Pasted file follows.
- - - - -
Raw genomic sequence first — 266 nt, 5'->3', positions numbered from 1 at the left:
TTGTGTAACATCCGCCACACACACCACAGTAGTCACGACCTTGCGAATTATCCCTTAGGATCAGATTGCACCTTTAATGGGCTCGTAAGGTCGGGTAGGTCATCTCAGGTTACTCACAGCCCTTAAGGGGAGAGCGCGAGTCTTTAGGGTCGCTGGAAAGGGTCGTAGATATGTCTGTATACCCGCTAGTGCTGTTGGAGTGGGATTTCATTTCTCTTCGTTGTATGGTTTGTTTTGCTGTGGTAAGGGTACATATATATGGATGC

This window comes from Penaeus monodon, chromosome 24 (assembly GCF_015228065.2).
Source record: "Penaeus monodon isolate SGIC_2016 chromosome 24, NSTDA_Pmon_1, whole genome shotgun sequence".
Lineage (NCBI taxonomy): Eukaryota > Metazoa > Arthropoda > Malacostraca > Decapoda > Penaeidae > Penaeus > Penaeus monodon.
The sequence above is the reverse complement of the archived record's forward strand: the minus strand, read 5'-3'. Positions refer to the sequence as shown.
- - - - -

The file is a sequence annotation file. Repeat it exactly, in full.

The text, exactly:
Raw genomic sequence first — 266 nt, 5'->3', positions numbered from 1 at the left:
TTGTGTAACATCCGCCACACACACCACAGTAGTCACGACCTTGCGAATTATCCCTTAGGATCAGATTGCACCTTTAATGGGCTCGTAAGGTCGGGTAGGTCATCTCAGGTTACTCACAGCCCTTAAGGGGAGAGCGCGAGTCTTTAGGGTCGCTGGAAAGGGTCGTAGATATGTCTGTATACCCGCTAGTGCTGTTGGAGTGGGATTTCATTTCTCTTCGTTGTATGGTTTGTTTTGCTGTGGTAAGGGTACATATATATGGATGC

This window comes from Penaeus monodon, chromosome 24 (assembly GCF_015228065.2).
Source record: "Penaeus monodon isolate SGIC_2016 chromosome 24, NSTDA_Pmon_1, whole genome shotgun sequence".
Lineage (NCBI taxonomy): Eukaryota > Metazoa > Arthropoda > Malacostraca > Decapoda > Penaeidae > Penaeus > Penaeus monodon.
The sequence above is the reverse complement of the archived record's forward strand: the minus strand, read 5'-3'. Positions refer to the sequence as shown.